“Children in these schools deal with crumbling infrastructure, high teacher turnover rates, and a whole host of other socio-economic issues that Common Core does not address,” Amore explained. “The stated goal of Common Core is to make U.S. students more competitive with their international counterparts. International comparisons are bunk. We are compared to homogeneous nations with very little childhood poverty. We are compared to countries with universal health care and pre-k which have both been proven to improve educational readiness and we have been compared to countries that don’t test all of their students.”
“The United States has never led the world in these international comparisons, but we have managed to lead the world in innovation and economic output nonetheless,” he stated
Once a state implements Common Core it is not allowed to make any changes. It may add 15% of its own content, but there cannot be any changes.
“This is not a ‘living, breathing document,’ what we have is what we get,” he said.
Amore and others do not like the fact that educators, parents, and students did not have any input on Common Core standards and were not consulted before the state chose to implement them. The government said a state cannot receive Race to the Top funds unless it adopts Common Core.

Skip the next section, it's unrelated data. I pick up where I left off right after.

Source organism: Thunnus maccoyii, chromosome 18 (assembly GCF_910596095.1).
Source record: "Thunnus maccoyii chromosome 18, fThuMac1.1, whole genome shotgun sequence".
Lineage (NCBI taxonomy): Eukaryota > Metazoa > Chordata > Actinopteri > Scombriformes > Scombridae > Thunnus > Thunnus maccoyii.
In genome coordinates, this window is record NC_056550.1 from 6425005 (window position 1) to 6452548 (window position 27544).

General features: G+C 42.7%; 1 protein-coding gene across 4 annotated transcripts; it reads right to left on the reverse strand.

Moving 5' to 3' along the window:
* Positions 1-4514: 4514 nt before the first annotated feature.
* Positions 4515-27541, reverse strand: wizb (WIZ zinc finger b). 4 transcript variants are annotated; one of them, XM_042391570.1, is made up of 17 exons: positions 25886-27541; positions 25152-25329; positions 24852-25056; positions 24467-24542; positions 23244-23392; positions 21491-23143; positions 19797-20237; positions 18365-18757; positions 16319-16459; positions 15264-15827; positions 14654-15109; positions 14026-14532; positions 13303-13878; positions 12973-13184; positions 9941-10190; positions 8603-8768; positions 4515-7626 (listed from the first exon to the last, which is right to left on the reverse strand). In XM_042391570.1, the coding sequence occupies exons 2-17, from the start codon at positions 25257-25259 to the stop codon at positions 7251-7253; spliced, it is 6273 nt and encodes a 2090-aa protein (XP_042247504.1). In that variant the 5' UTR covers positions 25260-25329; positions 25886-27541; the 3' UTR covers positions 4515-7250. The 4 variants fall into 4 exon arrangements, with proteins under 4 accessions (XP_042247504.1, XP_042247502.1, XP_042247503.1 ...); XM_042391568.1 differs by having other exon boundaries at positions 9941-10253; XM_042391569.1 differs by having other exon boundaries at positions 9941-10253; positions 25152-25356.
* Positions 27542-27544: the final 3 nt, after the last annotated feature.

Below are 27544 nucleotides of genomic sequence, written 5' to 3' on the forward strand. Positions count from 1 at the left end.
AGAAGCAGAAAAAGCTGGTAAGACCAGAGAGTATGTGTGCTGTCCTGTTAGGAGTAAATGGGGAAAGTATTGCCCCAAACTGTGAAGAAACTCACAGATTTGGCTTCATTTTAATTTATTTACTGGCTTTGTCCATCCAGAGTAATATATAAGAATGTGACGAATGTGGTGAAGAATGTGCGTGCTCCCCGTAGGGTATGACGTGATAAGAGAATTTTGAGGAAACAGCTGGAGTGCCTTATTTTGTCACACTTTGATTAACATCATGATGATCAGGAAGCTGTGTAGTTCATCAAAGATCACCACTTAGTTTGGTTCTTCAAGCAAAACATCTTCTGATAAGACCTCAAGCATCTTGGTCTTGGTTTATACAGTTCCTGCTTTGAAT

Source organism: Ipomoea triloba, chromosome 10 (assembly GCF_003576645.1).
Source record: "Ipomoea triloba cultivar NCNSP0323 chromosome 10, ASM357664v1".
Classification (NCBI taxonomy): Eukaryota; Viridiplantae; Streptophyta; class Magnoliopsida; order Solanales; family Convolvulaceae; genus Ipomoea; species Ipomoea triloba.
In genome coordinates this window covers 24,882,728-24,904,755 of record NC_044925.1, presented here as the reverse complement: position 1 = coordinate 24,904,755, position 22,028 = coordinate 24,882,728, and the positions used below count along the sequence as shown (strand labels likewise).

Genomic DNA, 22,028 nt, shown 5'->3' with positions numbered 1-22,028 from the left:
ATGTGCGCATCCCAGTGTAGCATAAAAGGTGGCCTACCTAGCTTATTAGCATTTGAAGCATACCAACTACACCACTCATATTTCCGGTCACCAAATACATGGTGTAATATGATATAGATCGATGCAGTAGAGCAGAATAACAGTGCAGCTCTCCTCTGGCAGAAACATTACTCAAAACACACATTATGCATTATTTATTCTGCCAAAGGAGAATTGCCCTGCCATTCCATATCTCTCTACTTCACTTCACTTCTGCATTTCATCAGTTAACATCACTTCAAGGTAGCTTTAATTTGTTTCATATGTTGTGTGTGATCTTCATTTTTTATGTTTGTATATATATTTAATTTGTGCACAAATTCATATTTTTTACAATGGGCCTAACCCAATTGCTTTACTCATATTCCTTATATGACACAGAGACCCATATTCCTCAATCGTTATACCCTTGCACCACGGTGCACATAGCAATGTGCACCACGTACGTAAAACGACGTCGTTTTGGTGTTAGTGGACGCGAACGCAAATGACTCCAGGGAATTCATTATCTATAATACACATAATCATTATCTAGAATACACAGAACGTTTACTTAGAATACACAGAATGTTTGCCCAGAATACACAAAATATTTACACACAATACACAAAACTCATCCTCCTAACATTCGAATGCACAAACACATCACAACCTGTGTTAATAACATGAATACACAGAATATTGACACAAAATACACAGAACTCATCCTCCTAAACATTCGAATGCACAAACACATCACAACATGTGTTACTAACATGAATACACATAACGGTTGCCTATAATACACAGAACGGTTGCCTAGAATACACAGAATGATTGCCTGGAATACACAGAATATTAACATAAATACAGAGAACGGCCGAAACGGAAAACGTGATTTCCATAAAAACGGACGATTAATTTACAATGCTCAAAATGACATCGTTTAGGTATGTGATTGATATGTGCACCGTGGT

“In order to secure Race to the Top Funds, Rhode Island signed on to the Common Core and the PARCC. This decision was made in a time of extreme economic crisis and the RI Board of Regents, the RI Education Commissioner, and the Governor pushed this agenda,” he said. “There were Regents hearings (The members of the board are appointed by the Governor and approved by the RI Senate) about Race to the Top, but there has not been a full public hearing on Common Core.”
“Legislators never held hearings on Common Core and School Committees were not consulted,” Amore explained. “Most people have no idea what the Common Core is. The state’s teachers’ unions both accepted Common Core but are now reconsidering.”
Money is another issue with the standards, and the commission formed by the bill will study the costs of implementing Common Core along with projected costs and how much money districts are already spending preparing for the standards and tests.
“It is unprecedented for the RI General Assembly to insert itself into education policy, but there is a groundswell of support,” he said. “No one is quite sure how much the new testing will cost our state and districts. We have serious school infrastructure problems and we are ready to spend hundreds of thousands of dollars on testing and the new technology that supports it. Many of our districts are unable to make that investment when there are other pressing needs.”
“That fact alone may push the bill to the floor… stay tuned,” Amore concluded.